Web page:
Hopefully, many of us still remember that painful, yet triumphant odyssey that on the one hand left a very sour taste about racism and white politics, but on the other demonstrated what a collective, never-say-die group of 64 blacks and a few whites could do when they stood up for right and justice. After pushing the Democratic National Convention (DNC) into crisis mode by challenging the legitimacy of the regular all-white Mississippi delegation (and making a steel-trap argument to support their position), the MFDP leaders were offered a compromise: “we can’t send whites home in order to seat blacks, even though your point is entirely correct, so we’ll instead give you two non-voting seats in the Convention to observe the proceedings and learn how it all works.” Saying, “We didn’t come all this way for no two seats, cause all of us is tired,” Mrs. Fannie Lou Hamer, Aaron Henry and the others there simply said no. Our respect is worth more than two seats.
How much of an influence this embarrassing scenario had on a major shift of Democratic Party procedures, is of course, speculation. But it is a fact that the 1970 creation of the Super Delegate category by the McGovern-Fraser Commission, which was also known as the Commission on Party Structure and Delegate Selection, had as one of its prime directives how to improve the representation of racial and ethnic minorities.
In Democratic Party delegate elections, the recommendations and most of the changes made by this Commission were not implemented until 1984, and that is the year of the first usage of the Super Delegate category by the Democrats.
Essentially, Super Delegates are elected members of the Democratic National Committee (approximately 450 people), registered Democrats who are elected governors, U.S. Senators and members of the House of Representatives (including non-voting Washington, D.C. and Virgin Island representatives), plus former elected Democrats at the level of U.S. President, Vice President, Senate and House leaders, DNC chairs, and lastly unpledged Democrats appointed by the current DNC Chair. Although no one right now seems to know the exact number of Super Delegates in the Democratic Party (the Republicans do not have this category), at minimum for the 2008 presidential nomination there are 796 and at maximum, there are 850.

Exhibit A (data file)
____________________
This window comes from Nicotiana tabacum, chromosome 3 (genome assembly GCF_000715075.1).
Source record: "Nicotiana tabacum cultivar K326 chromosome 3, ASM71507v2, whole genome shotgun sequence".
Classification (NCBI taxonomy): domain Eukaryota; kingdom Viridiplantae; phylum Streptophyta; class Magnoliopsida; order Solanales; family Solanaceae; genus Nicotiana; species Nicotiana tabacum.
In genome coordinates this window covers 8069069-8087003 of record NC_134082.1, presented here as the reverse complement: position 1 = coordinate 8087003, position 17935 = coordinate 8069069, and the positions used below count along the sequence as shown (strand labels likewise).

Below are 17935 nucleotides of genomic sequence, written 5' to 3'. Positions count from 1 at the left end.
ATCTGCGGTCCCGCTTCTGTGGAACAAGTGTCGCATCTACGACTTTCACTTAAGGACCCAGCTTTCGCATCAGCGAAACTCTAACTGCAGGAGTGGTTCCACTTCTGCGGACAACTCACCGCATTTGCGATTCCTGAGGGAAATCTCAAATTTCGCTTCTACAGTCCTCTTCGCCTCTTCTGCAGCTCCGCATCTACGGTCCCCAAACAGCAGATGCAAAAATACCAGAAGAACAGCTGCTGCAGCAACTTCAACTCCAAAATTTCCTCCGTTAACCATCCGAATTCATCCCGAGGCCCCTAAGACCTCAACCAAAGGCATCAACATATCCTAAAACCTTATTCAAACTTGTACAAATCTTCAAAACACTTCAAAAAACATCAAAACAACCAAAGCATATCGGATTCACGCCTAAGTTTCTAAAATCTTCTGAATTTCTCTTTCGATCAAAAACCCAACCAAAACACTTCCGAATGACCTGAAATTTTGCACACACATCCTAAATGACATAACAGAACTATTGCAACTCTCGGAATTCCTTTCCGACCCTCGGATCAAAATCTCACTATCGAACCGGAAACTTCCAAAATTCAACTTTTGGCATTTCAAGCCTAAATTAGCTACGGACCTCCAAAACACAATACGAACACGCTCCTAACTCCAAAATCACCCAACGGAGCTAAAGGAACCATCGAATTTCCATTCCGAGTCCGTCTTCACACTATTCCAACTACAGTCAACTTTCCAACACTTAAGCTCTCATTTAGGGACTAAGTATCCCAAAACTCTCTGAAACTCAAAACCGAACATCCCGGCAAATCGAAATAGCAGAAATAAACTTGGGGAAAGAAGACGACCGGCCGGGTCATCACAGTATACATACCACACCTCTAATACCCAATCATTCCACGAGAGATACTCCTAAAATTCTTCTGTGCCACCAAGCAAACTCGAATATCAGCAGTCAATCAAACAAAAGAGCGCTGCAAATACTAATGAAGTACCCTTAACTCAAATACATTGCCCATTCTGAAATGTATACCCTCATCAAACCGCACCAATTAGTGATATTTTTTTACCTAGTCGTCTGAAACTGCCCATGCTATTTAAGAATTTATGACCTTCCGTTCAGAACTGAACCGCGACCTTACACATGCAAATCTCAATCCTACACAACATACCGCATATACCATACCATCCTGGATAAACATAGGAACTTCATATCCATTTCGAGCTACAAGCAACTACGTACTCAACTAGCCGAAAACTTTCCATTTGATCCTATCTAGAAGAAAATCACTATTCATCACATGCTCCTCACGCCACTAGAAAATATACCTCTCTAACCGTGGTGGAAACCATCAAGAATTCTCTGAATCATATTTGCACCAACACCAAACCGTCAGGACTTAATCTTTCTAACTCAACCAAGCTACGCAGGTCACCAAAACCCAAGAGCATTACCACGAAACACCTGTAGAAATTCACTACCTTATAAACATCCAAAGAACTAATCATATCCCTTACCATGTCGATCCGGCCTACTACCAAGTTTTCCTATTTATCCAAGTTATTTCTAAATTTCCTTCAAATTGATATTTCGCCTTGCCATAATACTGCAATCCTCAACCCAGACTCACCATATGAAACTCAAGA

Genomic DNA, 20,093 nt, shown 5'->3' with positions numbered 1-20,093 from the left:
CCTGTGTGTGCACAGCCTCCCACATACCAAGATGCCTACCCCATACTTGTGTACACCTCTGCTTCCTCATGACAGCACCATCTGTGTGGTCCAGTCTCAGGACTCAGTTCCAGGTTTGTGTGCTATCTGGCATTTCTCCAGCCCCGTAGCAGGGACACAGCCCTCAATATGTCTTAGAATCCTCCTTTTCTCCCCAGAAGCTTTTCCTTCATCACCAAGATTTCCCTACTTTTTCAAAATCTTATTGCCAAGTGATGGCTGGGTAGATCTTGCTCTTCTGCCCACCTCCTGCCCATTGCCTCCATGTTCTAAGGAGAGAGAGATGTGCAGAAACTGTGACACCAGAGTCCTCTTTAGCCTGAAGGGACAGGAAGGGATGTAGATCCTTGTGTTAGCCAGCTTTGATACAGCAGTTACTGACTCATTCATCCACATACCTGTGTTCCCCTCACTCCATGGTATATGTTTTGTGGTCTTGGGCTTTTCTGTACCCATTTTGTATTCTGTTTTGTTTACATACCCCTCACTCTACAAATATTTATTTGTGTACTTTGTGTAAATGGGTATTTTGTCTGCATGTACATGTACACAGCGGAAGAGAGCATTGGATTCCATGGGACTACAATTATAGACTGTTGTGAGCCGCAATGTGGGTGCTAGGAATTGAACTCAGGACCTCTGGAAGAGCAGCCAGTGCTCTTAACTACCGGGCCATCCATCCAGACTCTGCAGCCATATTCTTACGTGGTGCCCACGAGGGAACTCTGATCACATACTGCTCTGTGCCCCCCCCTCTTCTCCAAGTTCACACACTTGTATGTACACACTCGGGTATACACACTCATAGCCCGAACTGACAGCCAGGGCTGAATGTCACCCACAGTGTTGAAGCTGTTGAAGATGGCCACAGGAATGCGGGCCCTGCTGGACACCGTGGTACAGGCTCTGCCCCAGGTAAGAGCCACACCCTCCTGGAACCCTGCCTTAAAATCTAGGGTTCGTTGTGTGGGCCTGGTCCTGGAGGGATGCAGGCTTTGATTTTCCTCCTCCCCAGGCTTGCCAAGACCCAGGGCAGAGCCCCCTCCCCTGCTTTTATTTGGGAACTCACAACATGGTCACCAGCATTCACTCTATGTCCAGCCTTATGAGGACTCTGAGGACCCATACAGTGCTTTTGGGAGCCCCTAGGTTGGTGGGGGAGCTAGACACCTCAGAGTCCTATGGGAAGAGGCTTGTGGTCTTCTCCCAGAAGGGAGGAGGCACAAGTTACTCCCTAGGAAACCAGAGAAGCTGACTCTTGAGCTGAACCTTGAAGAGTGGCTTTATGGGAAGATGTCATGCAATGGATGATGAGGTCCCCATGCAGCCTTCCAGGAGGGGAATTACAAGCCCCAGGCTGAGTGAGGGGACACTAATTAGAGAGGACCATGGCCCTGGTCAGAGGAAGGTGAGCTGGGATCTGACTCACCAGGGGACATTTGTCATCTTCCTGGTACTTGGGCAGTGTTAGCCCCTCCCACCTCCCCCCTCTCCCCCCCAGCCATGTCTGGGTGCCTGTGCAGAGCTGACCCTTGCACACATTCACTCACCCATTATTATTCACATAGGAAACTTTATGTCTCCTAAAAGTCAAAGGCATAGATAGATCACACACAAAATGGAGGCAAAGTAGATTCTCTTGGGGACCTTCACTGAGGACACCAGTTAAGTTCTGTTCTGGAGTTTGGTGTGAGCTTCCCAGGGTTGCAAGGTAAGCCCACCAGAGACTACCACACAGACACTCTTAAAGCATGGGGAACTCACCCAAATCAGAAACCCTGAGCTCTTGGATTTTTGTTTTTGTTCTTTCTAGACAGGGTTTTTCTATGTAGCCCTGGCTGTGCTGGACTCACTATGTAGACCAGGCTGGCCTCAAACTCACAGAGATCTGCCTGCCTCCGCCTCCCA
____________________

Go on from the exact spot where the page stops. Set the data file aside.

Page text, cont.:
In all, the Super Delegates represent either 24.5 percent or a more solid 25 percent of the total 4,049 Democratic Party convention delegates. In order for any candidate to win the nomination straight-up, he or she has to obtain at least 2,025 delegates from a combination of the state primaries and caucuses, and the Super Delegates. With no candidate obtaining that minimum, there will be a direct vote and intense negotiations at the Democratic National Convention in August, 2008, in Denver, Colorado.